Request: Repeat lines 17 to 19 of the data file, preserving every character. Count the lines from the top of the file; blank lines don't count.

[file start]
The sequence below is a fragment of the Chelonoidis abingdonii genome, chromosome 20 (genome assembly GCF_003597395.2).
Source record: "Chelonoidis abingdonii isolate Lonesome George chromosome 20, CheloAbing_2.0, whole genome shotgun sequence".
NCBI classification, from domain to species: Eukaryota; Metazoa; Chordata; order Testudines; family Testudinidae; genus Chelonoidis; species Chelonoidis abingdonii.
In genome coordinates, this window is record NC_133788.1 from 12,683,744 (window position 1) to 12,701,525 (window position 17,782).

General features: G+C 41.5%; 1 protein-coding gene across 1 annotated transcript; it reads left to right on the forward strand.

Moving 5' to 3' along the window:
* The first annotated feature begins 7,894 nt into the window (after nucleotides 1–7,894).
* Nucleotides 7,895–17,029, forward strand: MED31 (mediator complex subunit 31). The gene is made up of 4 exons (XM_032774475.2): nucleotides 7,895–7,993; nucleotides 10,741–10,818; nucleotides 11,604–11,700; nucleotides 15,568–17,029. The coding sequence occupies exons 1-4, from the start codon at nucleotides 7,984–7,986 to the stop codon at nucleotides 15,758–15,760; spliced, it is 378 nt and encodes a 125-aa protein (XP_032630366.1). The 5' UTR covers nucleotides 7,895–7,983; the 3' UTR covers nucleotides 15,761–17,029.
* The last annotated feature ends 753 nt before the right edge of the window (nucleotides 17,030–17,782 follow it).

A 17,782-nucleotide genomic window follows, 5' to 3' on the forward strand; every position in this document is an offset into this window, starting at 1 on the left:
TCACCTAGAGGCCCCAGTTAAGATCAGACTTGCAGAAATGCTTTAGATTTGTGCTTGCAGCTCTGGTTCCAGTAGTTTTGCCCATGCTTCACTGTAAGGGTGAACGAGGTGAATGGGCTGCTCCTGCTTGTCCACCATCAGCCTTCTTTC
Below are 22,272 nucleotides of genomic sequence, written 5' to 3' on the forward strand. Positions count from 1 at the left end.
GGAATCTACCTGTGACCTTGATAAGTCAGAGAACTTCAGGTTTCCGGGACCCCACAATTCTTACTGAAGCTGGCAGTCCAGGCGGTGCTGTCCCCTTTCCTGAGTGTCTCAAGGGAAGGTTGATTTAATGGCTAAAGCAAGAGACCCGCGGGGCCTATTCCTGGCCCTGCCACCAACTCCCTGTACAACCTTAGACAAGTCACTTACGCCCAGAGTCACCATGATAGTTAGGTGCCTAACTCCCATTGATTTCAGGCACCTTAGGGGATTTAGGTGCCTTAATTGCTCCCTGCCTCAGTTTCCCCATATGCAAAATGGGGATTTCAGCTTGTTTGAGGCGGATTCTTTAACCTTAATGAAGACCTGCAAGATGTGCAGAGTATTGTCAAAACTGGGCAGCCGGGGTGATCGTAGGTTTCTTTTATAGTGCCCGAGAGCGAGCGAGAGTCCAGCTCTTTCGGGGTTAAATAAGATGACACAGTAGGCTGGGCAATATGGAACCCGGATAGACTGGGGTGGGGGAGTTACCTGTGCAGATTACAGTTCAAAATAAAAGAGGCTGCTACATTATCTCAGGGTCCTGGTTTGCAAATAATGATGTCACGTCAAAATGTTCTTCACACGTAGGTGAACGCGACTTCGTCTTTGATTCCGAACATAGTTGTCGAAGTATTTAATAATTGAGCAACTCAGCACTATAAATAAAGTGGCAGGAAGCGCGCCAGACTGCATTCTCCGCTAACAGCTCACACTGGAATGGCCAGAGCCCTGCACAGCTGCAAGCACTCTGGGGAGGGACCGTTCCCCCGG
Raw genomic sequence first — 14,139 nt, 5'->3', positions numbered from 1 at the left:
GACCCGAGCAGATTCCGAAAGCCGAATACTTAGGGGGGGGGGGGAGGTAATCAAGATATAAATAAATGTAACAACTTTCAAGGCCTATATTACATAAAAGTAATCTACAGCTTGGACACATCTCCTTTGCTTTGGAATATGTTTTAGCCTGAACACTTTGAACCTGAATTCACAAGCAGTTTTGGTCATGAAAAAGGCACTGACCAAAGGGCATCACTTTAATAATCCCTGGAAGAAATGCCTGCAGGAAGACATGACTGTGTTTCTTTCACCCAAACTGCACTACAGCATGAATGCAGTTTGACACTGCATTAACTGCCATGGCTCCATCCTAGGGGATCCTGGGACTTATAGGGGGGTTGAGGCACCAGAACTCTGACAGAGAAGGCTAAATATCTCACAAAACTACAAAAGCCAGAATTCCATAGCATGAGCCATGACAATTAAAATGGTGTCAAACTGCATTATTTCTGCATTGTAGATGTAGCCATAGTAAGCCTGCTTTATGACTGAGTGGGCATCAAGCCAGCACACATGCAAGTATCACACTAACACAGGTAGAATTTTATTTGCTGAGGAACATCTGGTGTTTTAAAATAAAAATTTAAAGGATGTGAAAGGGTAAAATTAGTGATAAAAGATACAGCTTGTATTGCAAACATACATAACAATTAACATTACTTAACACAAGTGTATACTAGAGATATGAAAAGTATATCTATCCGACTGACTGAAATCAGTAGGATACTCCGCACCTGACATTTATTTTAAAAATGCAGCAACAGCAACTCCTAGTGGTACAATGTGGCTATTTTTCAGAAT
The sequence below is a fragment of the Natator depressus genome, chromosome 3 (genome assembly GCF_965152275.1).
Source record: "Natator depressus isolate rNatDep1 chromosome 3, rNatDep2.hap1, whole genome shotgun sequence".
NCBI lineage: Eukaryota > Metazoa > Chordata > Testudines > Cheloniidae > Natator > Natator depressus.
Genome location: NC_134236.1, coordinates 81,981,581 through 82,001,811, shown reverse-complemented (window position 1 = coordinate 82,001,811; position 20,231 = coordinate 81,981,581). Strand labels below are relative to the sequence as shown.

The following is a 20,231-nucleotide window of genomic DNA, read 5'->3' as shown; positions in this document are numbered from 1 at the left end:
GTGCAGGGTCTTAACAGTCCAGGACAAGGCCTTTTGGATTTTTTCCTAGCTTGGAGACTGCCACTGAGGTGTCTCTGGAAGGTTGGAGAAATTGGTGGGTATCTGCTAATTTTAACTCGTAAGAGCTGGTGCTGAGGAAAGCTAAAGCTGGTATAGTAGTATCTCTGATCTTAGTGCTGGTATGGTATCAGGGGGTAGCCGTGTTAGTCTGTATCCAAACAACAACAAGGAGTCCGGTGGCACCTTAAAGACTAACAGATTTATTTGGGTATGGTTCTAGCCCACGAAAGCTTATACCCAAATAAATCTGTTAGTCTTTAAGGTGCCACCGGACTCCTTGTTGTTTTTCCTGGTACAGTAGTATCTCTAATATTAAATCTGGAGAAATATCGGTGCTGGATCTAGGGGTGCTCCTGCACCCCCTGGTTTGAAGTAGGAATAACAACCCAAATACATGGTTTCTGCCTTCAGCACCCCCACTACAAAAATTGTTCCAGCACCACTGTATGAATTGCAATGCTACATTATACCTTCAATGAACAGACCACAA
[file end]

Source record: "Natator depressus isolate rNatDep1 chromosome 3, rNatDep2.hap1, whole genome shotgun sequence".
NCBI lineage: Eukaryota > Metazoa > Chordata > Testudines > Cheloniidae > Natator > Natator depressus.
Genome location: NC_134236.1, coordinates 81,981,581 through 82,001,811, shown reverse-complemented (window position 1 = coordinate 82,001,811; position 20,231 = coordinate 81,981,581). Strand labels below are relative to the sequence as shown.